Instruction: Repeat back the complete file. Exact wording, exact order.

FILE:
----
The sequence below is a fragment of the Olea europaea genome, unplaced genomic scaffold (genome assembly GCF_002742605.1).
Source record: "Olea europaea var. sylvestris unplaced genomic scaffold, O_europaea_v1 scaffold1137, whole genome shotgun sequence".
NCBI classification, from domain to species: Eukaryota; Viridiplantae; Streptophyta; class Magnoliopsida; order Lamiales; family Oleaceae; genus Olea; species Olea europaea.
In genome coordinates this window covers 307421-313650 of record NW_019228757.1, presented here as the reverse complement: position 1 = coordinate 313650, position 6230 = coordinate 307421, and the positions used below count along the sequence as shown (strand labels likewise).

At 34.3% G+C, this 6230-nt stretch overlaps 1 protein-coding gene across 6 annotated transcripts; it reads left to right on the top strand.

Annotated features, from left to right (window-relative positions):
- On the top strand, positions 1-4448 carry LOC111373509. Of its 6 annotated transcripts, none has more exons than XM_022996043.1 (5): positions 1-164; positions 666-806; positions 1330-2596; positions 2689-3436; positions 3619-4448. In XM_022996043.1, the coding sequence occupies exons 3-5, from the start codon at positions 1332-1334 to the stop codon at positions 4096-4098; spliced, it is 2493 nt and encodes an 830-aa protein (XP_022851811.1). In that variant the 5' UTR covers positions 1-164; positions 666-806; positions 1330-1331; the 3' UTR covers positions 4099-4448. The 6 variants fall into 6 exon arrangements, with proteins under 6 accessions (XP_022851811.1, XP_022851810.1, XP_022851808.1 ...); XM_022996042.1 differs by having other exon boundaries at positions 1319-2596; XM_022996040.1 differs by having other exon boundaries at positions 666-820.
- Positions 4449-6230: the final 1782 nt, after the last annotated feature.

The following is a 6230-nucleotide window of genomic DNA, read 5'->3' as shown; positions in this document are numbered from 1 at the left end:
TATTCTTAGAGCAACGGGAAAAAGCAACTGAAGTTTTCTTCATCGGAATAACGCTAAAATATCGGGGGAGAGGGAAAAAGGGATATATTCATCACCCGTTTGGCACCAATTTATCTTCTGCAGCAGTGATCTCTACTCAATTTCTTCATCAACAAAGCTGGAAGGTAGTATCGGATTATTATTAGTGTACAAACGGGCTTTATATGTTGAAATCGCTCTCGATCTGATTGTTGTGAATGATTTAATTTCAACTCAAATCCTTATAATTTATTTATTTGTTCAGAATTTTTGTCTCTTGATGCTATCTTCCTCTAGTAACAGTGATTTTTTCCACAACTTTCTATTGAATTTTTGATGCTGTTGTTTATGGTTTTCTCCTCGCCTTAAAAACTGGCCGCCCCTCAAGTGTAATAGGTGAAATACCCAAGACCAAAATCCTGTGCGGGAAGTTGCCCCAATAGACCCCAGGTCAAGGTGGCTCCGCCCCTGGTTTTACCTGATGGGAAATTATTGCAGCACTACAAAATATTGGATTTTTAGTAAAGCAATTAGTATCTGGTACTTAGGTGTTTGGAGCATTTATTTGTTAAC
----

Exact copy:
The sequence below is a fragment of the Olea europaea genome, unplaced genomic scaffold (genome assembly GCF_002742605.1).
Source record: "Olea europaea var. sylvestris unplaced genomic scaffold, O_europaea_v1 scaffold1137, whole genome shotgun sequence".
NCBI classification, from domain to species: Eukaryota; Viridiplantae; Streptophyta; class Magnoliopsida; order Lamiales; family Oleaceae; genus Olea; species Olea europaea.
In genome coordinates this window covers 307421-313650 of record NW_019228757.1, presented here as the reverse complement: position 1 = coordinate 313650, position 6230 = coordinate 307421, and the positions used below count along the sequence as shown (strand labels likewise).

At 34.3% G+C, this 6230-nt stretch overlaps 1 protein-coding gene across 6 annotated transcripts; it reads left to right on the top strand.

Annotated features, from left to right (window-relative positions):
- On the top strand, positions 1-4448 carry LOC111373509. Of its 6 annotated transcripts, none has more exons than XM_022996043.1 (5): positions 1-164; positions 666-806; positions 1330-2596; positions 2689-3436; positions 3619-4448. In XM_022996043.1, the coding sequence occupies exons 3-5, from the start codon at positions 1332-1334 to the stop codon at positions 4096-4098; spliced, it is 2493 nt and encodes an 830-aa protein (XP_022851811.1). In that variant the 5' UTR covers positions 1-164; positions 666-806; positions 1330-1331; the 3' UTR covers positions 4099-4448. The 6 variants fall into 6 exon arrangements, with proteins under 6 accessions (XP_022851811.1, XP_022851810.1, XP_022851808.1 ...); XM_022996042.1 differs by having other exon boundaries at positions 1319-2596; XM_022996040.1 differs by having other exon boundaries at positions 666-820.
- Positions 4449-6230: the final 1782 nt, after the last annotated feature.

The following is a 6230-nucleotide window of genomic DNA, read 5'->3' as shown; positions in this document are numbered from 1 at the left end:
TATTCTTAGAGCAACGGGAAAAAGCAACTGAAGTTTTCTTCATCGGAATAACGCTAAAATATCGGGGGAGAGGGAAAAAGGGATATATTCATCACCCGTTTGGCACCAATTTATCTTCTGCAGCAGTGATCTCTACTCAATTTCTTCATCAACAAAGCTGGAAGGTAGTATCGGATTATTATTAGTGTACAAACGGGCTTTATATGTTGAAATCGCTCTCGATCTGATTGTTGTGAATGATTTAATTTCAACTCAAATCCTTATAATTTATTTATTTGTTCAGAATTTTTGTCTCTTGATGCTATCTTCCTCTAGTAACAGTGATTTTTTCCACAACTTTCTATTGAATTTTTGATGCTGTTGTTTATGGTTTTCTCCTCGCCTTAAAAACTGGCCGCCCCTCAAGTGTAATAGGTGAAATACCCAAGACCAAAATCCTGTGCGGGAAGTTGCCCCAATAGACCCCAGGTCAAGGTGGCTCCGCCCCTGGTTTTACCTGATGGGAAATTATTGCAGCACTACAAAATATTGGATTTTTAGTAAAGCAATTAGTATCTGGTACTTAGGTGTTTGGAGCATTTATTTGTTAAC